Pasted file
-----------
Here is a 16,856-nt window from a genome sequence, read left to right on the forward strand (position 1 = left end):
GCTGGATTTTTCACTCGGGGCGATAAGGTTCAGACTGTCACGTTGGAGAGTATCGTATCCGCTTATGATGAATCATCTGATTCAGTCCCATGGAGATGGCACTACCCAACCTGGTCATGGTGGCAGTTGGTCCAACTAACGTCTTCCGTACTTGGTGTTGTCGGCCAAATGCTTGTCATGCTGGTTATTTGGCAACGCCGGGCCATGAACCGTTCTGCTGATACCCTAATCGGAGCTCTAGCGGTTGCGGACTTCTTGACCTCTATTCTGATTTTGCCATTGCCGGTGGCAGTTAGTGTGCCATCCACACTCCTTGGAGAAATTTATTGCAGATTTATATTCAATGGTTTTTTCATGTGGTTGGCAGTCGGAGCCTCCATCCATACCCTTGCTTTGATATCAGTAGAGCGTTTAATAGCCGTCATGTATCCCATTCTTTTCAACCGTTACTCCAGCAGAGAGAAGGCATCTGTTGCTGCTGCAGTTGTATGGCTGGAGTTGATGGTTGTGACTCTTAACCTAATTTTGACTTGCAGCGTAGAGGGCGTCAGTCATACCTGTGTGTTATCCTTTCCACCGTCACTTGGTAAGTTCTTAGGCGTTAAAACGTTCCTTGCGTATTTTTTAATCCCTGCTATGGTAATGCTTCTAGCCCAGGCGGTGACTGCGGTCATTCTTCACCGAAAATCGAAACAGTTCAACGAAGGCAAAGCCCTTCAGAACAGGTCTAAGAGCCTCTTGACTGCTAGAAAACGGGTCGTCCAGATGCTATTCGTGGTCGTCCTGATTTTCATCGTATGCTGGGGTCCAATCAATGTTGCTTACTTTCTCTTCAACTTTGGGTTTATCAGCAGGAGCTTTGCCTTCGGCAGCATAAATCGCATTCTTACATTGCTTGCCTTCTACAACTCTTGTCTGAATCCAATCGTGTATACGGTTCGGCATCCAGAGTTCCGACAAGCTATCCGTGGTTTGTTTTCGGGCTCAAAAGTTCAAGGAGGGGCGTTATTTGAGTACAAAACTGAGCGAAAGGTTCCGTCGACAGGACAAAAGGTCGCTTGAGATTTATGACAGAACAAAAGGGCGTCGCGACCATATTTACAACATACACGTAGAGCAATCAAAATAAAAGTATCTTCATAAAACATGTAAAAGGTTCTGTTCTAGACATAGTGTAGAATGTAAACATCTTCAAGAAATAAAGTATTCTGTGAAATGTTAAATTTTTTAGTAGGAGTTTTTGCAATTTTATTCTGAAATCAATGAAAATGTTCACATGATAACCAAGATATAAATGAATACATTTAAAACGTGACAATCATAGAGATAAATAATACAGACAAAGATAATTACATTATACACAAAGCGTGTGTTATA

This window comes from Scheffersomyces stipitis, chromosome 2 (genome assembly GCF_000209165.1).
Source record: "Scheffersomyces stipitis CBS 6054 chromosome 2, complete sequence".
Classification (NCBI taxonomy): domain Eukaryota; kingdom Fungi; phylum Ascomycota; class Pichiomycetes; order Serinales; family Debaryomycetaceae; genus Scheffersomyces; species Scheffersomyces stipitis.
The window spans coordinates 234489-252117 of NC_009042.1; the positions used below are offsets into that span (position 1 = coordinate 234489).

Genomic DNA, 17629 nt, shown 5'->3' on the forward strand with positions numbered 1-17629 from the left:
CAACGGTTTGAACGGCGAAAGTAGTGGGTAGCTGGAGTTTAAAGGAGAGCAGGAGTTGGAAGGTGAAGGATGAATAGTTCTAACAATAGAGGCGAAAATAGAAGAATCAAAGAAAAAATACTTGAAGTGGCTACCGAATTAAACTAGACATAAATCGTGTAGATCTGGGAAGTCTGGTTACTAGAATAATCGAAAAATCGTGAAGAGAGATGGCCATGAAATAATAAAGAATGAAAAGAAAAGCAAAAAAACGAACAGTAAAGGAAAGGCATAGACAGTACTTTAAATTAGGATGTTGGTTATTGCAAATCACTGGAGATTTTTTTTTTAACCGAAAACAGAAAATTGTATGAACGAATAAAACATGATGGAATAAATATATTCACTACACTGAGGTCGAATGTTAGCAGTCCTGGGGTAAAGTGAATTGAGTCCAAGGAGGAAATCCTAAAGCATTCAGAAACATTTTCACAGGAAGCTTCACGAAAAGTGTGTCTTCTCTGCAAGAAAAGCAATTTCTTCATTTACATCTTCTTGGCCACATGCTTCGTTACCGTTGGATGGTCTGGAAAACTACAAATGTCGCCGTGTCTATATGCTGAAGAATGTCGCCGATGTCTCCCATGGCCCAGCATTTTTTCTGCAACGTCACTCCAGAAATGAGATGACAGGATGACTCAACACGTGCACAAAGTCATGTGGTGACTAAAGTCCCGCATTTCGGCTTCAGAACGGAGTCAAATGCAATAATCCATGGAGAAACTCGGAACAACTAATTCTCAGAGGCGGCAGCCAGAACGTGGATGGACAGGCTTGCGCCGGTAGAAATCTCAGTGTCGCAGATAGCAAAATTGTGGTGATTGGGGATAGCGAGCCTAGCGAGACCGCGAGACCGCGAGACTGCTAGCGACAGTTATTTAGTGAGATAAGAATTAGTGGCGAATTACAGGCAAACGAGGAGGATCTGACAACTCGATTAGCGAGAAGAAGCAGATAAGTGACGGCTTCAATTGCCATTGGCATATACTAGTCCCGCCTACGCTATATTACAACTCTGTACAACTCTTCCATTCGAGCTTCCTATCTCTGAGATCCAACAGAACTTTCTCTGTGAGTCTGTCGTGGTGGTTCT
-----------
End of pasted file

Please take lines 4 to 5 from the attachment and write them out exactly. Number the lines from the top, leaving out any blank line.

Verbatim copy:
Source record: "Scheffersomyces stipitis CBS 6054 chromosome 2, complete sequence".
Classification (NCBI taxonomy): domain Eukaryota; kingdom Fungi; phylum Ascomycota; class Pichiomycetes; order Serinales; family Debaryomycetaceae; genus Scheffersomyces; species Scheffersomyces stipitis.